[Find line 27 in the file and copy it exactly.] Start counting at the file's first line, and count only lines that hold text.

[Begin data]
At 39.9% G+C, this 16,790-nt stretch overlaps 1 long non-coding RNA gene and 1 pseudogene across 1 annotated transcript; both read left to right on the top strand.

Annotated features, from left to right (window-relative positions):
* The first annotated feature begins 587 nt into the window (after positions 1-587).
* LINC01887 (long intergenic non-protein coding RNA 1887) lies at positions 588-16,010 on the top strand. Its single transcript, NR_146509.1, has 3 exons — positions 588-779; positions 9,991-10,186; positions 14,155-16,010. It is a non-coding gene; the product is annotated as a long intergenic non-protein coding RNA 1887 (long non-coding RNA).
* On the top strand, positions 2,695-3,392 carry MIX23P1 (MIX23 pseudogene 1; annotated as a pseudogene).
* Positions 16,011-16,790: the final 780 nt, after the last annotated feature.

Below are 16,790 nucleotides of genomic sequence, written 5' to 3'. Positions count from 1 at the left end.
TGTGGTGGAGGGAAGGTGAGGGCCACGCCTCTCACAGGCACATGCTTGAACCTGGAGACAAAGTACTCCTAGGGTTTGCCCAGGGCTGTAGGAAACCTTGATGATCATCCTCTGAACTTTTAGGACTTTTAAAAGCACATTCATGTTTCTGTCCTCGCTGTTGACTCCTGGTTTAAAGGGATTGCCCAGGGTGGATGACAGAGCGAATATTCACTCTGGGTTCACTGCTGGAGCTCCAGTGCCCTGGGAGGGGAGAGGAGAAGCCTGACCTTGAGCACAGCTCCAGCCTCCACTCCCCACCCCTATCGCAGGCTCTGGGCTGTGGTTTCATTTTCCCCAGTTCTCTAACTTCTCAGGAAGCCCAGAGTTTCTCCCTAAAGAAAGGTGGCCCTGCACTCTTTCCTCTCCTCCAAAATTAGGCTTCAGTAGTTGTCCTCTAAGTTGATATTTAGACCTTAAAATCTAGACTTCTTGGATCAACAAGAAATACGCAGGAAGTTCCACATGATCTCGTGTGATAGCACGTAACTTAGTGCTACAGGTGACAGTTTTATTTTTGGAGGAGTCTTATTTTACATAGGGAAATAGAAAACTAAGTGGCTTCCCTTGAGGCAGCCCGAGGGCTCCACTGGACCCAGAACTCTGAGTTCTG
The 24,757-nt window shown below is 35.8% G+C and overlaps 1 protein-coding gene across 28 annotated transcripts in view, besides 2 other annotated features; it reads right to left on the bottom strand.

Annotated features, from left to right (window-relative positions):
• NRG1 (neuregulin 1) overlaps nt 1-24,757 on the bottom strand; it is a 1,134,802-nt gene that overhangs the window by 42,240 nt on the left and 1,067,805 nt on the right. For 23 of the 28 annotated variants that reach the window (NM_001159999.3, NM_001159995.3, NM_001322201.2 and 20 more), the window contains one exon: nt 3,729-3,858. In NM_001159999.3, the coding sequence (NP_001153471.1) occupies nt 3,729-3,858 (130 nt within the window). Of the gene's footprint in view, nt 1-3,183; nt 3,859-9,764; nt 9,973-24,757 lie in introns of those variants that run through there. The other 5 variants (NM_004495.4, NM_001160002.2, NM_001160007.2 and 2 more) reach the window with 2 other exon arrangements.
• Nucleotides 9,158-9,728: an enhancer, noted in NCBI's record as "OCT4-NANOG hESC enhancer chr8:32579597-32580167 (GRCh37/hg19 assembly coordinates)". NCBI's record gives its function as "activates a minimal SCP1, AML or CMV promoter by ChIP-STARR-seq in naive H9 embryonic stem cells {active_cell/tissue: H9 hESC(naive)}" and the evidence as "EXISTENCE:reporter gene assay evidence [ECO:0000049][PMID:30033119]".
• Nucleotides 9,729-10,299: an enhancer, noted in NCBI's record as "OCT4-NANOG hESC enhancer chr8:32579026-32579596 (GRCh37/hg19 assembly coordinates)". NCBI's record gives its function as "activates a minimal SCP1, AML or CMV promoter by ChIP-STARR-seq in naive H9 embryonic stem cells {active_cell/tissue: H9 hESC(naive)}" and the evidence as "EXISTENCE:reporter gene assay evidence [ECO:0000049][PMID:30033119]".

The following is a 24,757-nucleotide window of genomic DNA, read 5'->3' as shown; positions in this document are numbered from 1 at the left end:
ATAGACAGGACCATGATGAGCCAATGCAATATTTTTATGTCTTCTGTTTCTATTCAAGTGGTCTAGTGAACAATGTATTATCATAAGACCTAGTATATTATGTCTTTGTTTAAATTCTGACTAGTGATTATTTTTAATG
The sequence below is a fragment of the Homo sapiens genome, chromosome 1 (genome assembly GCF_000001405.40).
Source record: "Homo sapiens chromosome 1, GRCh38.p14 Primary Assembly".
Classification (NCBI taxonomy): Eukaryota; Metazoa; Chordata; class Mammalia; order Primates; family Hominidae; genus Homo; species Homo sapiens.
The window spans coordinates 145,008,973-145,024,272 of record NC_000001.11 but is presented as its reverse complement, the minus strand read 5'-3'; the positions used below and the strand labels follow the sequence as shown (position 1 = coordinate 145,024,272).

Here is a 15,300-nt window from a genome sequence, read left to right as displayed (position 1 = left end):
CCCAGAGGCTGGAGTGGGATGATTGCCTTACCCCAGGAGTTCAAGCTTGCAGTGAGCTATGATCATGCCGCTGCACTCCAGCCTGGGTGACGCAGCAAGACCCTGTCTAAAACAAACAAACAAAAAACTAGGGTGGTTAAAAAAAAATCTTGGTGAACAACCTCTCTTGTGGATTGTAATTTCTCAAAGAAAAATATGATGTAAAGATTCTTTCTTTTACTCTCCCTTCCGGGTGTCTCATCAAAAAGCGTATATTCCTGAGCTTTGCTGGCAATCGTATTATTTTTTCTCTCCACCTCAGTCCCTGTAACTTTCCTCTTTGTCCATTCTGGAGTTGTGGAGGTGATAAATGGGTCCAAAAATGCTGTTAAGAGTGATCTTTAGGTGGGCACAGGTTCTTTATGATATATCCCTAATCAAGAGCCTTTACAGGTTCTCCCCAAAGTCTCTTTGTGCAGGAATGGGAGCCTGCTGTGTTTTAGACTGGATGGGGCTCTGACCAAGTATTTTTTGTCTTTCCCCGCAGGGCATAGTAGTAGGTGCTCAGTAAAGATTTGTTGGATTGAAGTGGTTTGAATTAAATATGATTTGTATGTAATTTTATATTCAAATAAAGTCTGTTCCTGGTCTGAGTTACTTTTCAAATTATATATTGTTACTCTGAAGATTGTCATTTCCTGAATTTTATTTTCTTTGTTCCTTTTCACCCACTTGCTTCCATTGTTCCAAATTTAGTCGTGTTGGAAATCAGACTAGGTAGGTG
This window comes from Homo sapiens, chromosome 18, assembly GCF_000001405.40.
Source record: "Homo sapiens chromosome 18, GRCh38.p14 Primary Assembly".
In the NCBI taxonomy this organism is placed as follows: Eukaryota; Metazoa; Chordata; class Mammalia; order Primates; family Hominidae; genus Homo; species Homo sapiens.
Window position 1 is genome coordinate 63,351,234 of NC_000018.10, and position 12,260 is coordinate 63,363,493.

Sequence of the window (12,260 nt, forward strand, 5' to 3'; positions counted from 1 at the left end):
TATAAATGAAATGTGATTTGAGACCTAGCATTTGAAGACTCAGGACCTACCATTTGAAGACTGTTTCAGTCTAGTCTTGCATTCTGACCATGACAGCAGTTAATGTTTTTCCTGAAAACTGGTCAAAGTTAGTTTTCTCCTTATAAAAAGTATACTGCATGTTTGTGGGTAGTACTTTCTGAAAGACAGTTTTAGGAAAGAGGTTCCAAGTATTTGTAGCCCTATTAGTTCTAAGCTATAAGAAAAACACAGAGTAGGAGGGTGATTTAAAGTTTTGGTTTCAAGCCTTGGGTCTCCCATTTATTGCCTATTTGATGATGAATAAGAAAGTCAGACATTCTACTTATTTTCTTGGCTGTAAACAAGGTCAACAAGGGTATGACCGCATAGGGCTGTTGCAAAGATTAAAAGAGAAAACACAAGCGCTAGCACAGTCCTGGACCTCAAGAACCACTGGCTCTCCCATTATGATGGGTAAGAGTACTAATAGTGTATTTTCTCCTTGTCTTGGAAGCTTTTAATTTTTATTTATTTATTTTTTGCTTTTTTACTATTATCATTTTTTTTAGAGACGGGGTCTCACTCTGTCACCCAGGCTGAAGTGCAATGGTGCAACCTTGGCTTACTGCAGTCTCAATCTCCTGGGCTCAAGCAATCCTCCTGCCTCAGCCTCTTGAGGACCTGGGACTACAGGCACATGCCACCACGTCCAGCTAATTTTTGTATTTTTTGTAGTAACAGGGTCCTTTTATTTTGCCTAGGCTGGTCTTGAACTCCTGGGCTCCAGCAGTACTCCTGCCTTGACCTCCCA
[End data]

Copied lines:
TATAAATGAAATGTGATTTGAGACCTAGCATTTGAAGACTCAGGACCTACCATTTGAAGACTGTTTCAGTCTAGTCTTGCATTCTGACCATGACAGCAGTTAATGTTTTTCCTGAAAACTGGTCAAAGTTAGTTTTCTCCTTATAAAAAGTATACTGCATGTTTGTGGGTAGTACTTTCTGAAAGACAGTTTTAGGAAAGAGGTTCCAAGTATTTGTAGCCCTATTAGTTCTAAGCTATAAGAAAAACACAGAGTAGGAGGGTGATTTAAAGTTTTGGTTTCAAGCCTTGGGTCTCCCATTTATTGCCTATTTGATGATGAATAAGAAAGTCAGACATTCTACTTATTTTCTTGGCTGTAAACAAGGTCAACAAGGGTATGACCGCATAGGGCTGTTGCAAAGATTAAAAGAGAAAACACAAGCGCTAGCACAGTCCTGGACCTCAAGAACCACTGGCTCTCCCATTATGATGGGTAAGAGTACTAATAGTGTATTTTCTCCTTGTCTTGGAAGCTTTTAATTTTTATTTATTTATTTTTTGCTTTTTTACTATTATCATTTTTTTTAGAGACGGGGTCTCACTCTGTCACCCAGGCTGAAGTGCAATGGTGCAACCTTGGCTTACTGCAGTCTCAATCTCCTGGGCTCAAGCAATCCTCCTGCCTCAGCCTCTTGAGGACCTGGGACTACAGGCACATGCCACCACGTCCAGCTAATTTTTGTATTTTTTGTAGTAACAGGGTCCTTTTATTTTGCCTAGGCTGGTCTTGAACTCCTGGGCTCCAGCAGTACTCCTGCCTTGACCTCCCA